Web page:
According to an employee of Twitter, the reason that the company is having such a hard time cracking down on hate speech on their social media network is because it would likely end up blocking and banning a lot of Republican politicians in the process. So what’s the problem? Hate speech is hate speech, no matter who it comes from, and holding an elected office shouldn’t make someone immune from the rules. Ring of Fire’s Farron Cousins discusses this.


*This transcript was generated by a third-party transcription software company, so please excuse any typos.

Conservatives, including the president of the United States. Love to tell us the Twitter is just so unfair to Republicans here in the United States. Their shadow banning Republican politicians, some of them, some of the more extreme ones. Matt Gaetz, my Congressman has personally claimed to have been shadow banned. Donald Trump met with Twitter, CEO Jack Dorsey earlier this week to say, hey, you’re deleting all my followers. That’s not fair. My posts aren’t getting enough likes and retweets and I demand to know why conservatives love the play. The victim on social media, whether it’s Twitter or Facebook or youtube or whatever it is, they are always the victim of some kind of unfair system, but in reality, according to the very people who work at Twitter and are actually in charge of these algorithms, Republicans have been the beneficiaries of these systems. And here’s what we mean. We found out yesterday via reports from a advice talking to people who work at Twitter and work with the algorithms help create them that the reason the social network is not doing more to combat white supremacy on Twitter is because if they were to create an algorithm to kind of take care of that, it would also end up banning and blocking a bunch of Republican politicians.

There is so little difference between the language used by Republican politicians, some of them and the white supremacists and white nationalists that an algorithm wouldn’t be able to distinguish between the two. And we certainly can’t block sitting American politicians because that would be detrimental to the public. So says Twitter. Why I gotta Tell Ya, it doesn’t matter if you’re an elected official, it doesn’t matter if you’re in the military or if you’re a teacher or a doctor or a homeless person. White supremacy is white supremacy.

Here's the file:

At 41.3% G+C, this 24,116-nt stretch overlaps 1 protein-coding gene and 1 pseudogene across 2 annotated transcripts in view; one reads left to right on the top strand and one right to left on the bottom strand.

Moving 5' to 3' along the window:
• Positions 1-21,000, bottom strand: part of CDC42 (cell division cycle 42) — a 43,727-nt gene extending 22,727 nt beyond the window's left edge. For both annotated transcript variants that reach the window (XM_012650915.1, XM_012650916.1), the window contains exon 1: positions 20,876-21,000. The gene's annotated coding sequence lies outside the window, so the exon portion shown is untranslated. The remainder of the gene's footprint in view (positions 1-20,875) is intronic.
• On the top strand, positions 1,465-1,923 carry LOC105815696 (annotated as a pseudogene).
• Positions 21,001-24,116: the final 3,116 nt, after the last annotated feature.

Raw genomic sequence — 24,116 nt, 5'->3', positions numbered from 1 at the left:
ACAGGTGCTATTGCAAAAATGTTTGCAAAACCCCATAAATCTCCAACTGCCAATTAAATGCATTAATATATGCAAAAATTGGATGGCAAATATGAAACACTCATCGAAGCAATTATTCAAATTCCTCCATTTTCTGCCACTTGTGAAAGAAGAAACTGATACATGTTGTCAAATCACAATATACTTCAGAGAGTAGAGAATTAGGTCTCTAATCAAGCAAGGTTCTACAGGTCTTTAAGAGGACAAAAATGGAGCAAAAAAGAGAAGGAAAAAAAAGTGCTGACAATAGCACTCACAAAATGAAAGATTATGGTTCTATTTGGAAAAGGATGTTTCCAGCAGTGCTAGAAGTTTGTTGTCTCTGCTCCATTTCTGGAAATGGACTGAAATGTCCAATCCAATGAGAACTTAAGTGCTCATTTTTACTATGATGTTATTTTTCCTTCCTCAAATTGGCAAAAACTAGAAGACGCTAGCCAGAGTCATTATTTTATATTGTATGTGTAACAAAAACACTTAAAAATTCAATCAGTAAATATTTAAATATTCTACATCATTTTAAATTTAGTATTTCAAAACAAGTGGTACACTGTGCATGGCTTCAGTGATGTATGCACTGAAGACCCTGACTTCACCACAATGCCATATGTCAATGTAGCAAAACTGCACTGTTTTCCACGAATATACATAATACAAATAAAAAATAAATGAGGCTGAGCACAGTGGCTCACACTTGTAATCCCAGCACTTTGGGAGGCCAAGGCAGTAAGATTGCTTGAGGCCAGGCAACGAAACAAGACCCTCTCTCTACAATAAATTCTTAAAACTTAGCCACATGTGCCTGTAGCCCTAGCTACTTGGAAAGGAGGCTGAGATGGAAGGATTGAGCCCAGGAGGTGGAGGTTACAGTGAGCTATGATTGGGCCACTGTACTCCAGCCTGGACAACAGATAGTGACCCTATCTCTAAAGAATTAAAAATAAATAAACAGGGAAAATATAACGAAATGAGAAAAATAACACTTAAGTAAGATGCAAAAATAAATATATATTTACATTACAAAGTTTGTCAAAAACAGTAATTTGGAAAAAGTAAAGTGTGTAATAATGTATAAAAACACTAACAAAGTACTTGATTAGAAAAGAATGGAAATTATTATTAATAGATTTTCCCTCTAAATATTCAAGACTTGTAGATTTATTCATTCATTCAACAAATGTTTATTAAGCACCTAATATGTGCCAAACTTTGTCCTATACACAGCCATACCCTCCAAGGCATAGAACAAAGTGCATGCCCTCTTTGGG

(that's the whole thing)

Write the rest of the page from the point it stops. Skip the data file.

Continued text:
And if you’re that kind of horrible human being, then your title doesn’t matter because you’re still a horrible human being and you serve should be subjected to the same rules and regulations as the rest of us. Just because somebody has the congress person title in front of their name doesn’t mean they should be able to get away with any kind of language or hatred that they want to spew on Twitter. But I think we’re, you know, getting ahead of ourselves, they’re even talking about that because here’s what it is. We have a Republican Party today that according to artificial intelligence is indistinguishable.

Okay? From a white nationalist. That’s what our Republican Party has become. Machines can make mistakes. Sometimes they can rope in things that aren’t necessarily that it could be somebody’s denouncing it and they get roped in because they use a couple of key words that the algorithm flagged and removed. It happens on youtube all the time. You can, uh, a denounce white nationalism and video get d not a demonetize just because you mentioned that word, but this isn’t exactly what we’re talking about here. What we’re talking about, what these algorithms see with these Republican politicians is that they’re using the same language and not in a way to denounce it, not in a way that, oh, this is bad. They’re using the same kind of coded language that these organizations, these white nationalist organizations use. And the machines recognize that. And I think this is one instance where we need to listen to the algorithms because if they’re telling us that there is no difference between a flat out racist person and a Republican member of Congress, I think we need to believe them.

Farron Cousins is the executive editor of The Trial Lawyer magazine and a contributing writer at He is the co-host / guest host for Ring of Fire Radio. His writings have appeared on Alternet, Truthout, and The Huffington Post. Farron received his bachelor's degree in Political Science from the University of West Florida in 2005 and became a member of American MENSA in 2009. Follow him on Twitter @farronbalanced